Postal stamps are a widely underestimated pictorial source for historians, and even more for environmental historians. Those little pieces of paper originally designed just to pay the postage for a letter or a postcard, quickly developed to be a medium to spread political propaganda, to celebrate anniversaries, or to propagate societal concerns. In many cases, stamps are not only tiny little images to decorate a letter or to make collectors happy, but they reflect general issues in society. Stamps and the images they display are circulated millions of times. In an unapparent way they help to generate and convey modern views of the world (Josef Fürnkäs).
In this sense, environmental protection as a topic appeared on stamps in the 1950s and 1960s, whereas concerns about environmental pollution, clean mobility, and ending resources became more frequent in the 1970s and 1980s. During the last 25 years, also climate change has been chosen as a topic for stamps. Beautiful landscapes are frequently shown on stamps as well, because they suggest being part of a good life: “landscape beauty matters” (Angelika Krebs).
Seeing the world through the microscopic lens of stamps also leads to contact or conflict zones. This includes debates within one nation as well as between different states. Choosing one topic and circulating it through these tiny receipts means to run these ideas through different groups of interest. They illustrate the values of a nation.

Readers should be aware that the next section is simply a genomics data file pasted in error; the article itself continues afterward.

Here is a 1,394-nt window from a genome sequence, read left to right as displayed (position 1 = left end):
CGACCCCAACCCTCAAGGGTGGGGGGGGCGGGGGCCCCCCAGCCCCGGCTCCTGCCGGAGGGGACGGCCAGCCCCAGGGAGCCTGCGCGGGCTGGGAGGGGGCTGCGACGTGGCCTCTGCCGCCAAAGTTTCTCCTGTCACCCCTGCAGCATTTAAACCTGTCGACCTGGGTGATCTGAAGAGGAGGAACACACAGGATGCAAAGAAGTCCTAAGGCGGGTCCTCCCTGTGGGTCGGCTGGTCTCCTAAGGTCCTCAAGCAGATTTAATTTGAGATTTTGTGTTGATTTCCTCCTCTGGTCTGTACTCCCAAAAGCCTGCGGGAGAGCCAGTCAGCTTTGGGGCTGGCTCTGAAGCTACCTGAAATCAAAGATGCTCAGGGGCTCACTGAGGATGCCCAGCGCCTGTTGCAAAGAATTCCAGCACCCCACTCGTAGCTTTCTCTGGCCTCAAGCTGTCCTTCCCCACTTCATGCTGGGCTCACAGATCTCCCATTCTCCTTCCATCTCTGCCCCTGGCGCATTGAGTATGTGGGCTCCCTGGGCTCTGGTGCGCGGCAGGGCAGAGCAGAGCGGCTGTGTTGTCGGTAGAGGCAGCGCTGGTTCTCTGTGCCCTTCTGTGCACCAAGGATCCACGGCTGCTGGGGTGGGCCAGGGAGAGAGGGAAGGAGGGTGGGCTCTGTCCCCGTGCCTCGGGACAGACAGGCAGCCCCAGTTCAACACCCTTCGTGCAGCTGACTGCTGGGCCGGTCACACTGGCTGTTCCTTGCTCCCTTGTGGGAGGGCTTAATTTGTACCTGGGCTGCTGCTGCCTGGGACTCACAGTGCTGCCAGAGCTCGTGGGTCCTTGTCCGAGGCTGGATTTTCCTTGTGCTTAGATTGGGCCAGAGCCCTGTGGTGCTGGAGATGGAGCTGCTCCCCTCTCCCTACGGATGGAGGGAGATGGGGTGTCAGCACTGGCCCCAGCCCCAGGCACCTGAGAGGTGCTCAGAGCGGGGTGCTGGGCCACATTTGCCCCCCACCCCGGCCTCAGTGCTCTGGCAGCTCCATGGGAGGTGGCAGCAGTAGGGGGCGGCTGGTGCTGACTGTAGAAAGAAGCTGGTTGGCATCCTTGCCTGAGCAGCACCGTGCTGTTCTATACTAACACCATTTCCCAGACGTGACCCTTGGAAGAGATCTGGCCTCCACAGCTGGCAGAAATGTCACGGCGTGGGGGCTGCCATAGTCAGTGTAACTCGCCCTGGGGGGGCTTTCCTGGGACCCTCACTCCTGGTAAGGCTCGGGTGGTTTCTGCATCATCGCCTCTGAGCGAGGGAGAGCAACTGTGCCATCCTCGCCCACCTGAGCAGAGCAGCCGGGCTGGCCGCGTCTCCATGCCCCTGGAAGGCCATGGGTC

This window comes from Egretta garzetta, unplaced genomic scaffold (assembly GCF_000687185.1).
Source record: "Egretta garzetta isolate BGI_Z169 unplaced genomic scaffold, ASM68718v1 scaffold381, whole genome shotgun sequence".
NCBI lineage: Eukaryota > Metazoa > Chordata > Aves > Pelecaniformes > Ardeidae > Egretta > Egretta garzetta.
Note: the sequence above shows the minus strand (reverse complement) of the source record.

Possible topics for the papers of the session might be, for instance:
landscape and animal protection
environmental pollution and climate change
resource saving (electric energy, water, wood)
environment and tourism
environment and mobility
global and local environmental initiatives (e.g. international cooperation, global treaties, renowned environmentalists)
human views at the space / views of the earth from outer space
Papers may concentrate on the stamps of one country or compare different countries. They may also ask for the discussion process before and after issuing the stamps. They could also direct more generally to the iconic turn in environmental history with a focus on postal stamps.
The session refers to the overall topic of the conference by pointing out how “semi-official” perceptions of environmental issues by countries have been exchanged both with the people inside the country and with any other countries. It will show how state officials wanted the national environment to be seen at home and abroad, but also how international and global environmental initiatives are mirrored in images of microscopic scale, but with an immense number of copies. It will help to introduce a new source for environmental history and to develop the iconic turn for environmental studies.
Please send your submission (title, abstract of 200-300 words, information on your affiliation, short CV) both to Silke Vetter-Schultheiß (firstname.lastname@example.org) and Christian Rohr (email@example.com) not later than 26 September, 2016. The submissions will be peer reviewed by a scientific programming committee.